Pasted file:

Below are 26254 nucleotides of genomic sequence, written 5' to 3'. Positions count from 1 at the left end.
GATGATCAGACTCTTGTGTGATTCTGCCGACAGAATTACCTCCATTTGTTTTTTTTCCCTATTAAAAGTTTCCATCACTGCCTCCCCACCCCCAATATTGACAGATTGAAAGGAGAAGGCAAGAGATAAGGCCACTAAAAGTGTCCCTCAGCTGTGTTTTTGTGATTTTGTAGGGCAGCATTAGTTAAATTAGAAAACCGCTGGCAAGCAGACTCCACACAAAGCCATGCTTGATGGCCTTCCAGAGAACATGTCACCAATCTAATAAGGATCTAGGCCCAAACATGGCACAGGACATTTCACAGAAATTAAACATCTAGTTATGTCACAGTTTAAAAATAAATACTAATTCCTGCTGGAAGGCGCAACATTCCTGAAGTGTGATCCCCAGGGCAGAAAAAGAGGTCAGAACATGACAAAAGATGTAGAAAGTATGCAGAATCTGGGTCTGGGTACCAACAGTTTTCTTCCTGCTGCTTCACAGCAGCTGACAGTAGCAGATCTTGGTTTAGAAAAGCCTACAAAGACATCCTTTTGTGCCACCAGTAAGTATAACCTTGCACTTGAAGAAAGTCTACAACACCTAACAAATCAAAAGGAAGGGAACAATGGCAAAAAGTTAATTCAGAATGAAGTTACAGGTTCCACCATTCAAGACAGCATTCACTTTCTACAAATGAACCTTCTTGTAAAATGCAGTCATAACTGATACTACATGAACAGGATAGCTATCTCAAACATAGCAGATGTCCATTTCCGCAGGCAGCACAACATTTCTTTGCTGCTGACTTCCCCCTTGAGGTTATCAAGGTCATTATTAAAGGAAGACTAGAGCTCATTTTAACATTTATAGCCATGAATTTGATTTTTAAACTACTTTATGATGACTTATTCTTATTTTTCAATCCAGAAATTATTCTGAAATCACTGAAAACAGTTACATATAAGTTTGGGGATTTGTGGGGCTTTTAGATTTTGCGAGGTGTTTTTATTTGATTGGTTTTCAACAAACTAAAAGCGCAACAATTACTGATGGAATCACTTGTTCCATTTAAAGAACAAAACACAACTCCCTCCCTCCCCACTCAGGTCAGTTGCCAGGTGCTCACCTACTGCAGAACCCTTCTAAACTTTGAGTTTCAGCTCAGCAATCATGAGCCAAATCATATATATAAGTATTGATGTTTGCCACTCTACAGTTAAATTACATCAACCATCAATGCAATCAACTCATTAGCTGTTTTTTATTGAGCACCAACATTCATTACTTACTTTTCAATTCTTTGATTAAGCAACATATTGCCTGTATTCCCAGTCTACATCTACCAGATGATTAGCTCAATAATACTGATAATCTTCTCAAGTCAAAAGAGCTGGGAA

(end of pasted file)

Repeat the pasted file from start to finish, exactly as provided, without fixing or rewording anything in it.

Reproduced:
Below are 26254 nucleotides of genomic sequence, written 5' to 3'. Positions count from 1 at the left end.
GATGATCAGACTCTTGTGTGATTCTGCCGACAGAATTACCTCCATTTGTTTTTTTTCCCTATTAAAAGTTTCCATCACTGCCTCCCCACCCCCAATATTGACAGATTGAAAGGAGAAGGCAAGAGATAAGGCCACTAAAAGTGTCCCTCAGCTGTGTTTTTGTGATTTTGTAGGGCAGCATTAGTTAAATTAGAAAACCGCTGGCAAGCAGACTCCACACAAAGCCATGCTTGATGGCCTTCCAGAGAACATGTCACCAATCTAATAAGGATCTAGGCCCAAACATGGCACAGGACATTTCACAGAAATTAAACATCTAGTTATGTCACAGTTTAAAAATAAATACTAATTCCTGCTGGAAGGCGCAACATTCCTGAAGTGTGATCCCCAGGGCAGAAAAAGAGGTCAGAACATGACAAAAGATGTAGAAAGTATGCAGAATCTGGGTCTGGGTACCAACAGTTTTCTTCCTGCTGCTTCACAGCAGCTGACAGTAGCAGATCTTGGTTTAGAAAAGCCTACAAAGACATCCTTTTGTGCCACCAGTAAGTATAACCTTGCACTTGAAGAAAGTCTACAACACCTAACAAATCAAAAGGAAGGGAACAATGGCAAAAAGTTAATTCAGAATGAAGTTACAGGTTCCACCATTCAAGACAGCATTCACTTTCTACAAATGAACCTTCTTGTAAAATGCAGTCATAACTGATACTACATGAACAGGATAGCTATCTCAAACATAGCAGATGTCCATTTCCGCAGGCAGCACAACATTTCTTTGCTGCTGACTTCCCCCTTGAGGTTATCAAGGTCATTATTAAAGGAAGACTAGAGCTCATTTTAACATTTATAGCCATGAATTTGATTTTTAAACTACTTTATGATGACTTATTCTTATTTTTCAATCCAGAAATTATTCTGAAATCACTGAAAACAGTTACATATAAGTTTGGGGATTTGTGGGGCTTTTAGATTTTGCGAGGTGTTTTTATTTGATTGGTTTTCAACAAACTAAAAGCGCAACAATTACTGATGGAATCACTTGTTCCATTTAAAGAACAAAACACAACTCCCTCCCTCCCCACTCAGGTCAGTTGCCAGGTGCTCACCTACTGCAGAACCCTTCTAAACTTTGAGTTTCAGCTCAGCAATCATGAGCCAAATCATATATATAAGTATTGATGTTTGCCACTCTACAGTTAAATTACATCAACCATCAATGCAATCAACTCATTAGCTGTTTTTTATTGAGCACCAACATTCATTACTTACTTTTCAATTCTTTGATTAAGCAACATATTGCCTGTATTCCCAGTCTACATCTACCAGATGATTAGCTCAATAATACTGATAATCTTCTCAAGTCAAAAGAGCTGGGAA